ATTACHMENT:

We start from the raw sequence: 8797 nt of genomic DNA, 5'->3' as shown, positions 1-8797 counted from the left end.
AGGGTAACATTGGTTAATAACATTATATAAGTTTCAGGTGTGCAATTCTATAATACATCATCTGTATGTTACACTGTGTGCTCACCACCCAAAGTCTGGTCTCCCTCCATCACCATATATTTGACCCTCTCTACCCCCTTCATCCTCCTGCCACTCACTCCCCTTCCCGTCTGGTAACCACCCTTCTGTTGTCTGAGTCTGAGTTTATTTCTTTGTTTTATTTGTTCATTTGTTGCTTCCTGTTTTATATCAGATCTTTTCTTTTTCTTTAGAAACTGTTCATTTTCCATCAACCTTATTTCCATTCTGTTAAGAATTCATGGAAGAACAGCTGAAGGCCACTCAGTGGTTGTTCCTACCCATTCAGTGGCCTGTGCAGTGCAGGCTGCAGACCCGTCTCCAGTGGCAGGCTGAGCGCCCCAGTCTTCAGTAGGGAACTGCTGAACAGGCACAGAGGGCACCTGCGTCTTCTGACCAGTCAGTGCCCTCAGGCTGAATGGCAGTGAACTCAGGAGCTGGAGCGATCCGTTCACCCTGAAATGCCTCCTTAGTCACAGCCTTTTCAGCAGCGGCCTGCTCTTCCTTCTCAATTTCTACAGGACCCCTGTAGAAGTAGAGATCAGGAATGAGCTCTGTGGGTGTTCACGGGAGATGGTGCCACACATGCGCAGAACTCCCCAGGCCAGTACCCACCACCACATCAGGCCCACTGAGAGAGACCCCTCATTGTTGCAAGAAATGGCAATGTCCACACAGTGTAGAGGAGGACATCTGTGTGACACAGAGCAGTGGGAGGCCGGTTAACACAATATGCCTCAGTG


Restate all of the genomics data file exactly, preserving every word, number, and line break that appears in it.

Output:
We start from the raw sequence: 8797 nt of genomic DNA, 5'->3' as shown, positions 1-8797 counted from the left end.
AGGGTAACATTGGTTAATAACATTATATAAGTTTCAGGTGTGCAATTCTATAATACATCATCTGTATGTTACACTGTGTGCTCACCACCCAAAGTCTGGTCTCCCTCCATCACCATATATTTGACCCTCTCTACCCCCTTCATCCTCCTGCCACTCACTCCCCTTCCCGTCTGGTAACCACCCTTCTGTTGTCTGAGTCTGAGTTTATTTCTTTGTTTTATTTGTTCATTTGTTGCTTCCTGTTTTATATCAGATCTTTTCTTTTTCTTTAGAAACTGTTCATTTTCCATCAACCTTATTTCCATTCTGTTAAGAATTCATGGAAGAACAGCTGAAGGCCACTCAGTGGTTGTTCCTACCCATTCAGTGGCCTGTGCAGTGCAGGCTGCAGACCCGTCTCCAGTGGCAGGCTGAGCGCCCCAGTCTTCAGTAGGGAACTGCTGAACAGGCACAGAGGGCACCTGCGTCTTCTGACCAGTCAGTGCCCTCAGGCTGAATGGCAGTGAACTCAGGAGCTGGAGCGATCCGTTCACCCTGAAATGCCTCCTTAGTCACAGCCTTTTCAGCAGCGGCCTGCTCTTCCTTCTCAATTTCTACAGGACCCCTGTAGAAGTAGAGATCAGGAATGAGCTCTGTGGGTGTTCACGGGAGATGGTGCCACACATGCGCAGAACTCCCCAGGCCAGTACCCACCACCACATCAGGCCCACTGAGAGAGACCCCTCATTGTTGCAAGAAATGGCAATGTCCACACAGTGTAGAGGAGGACATCTGTGTGACACAGAGCAGTGGGAGGCCGGTTAACACAATATGCCTCAGTG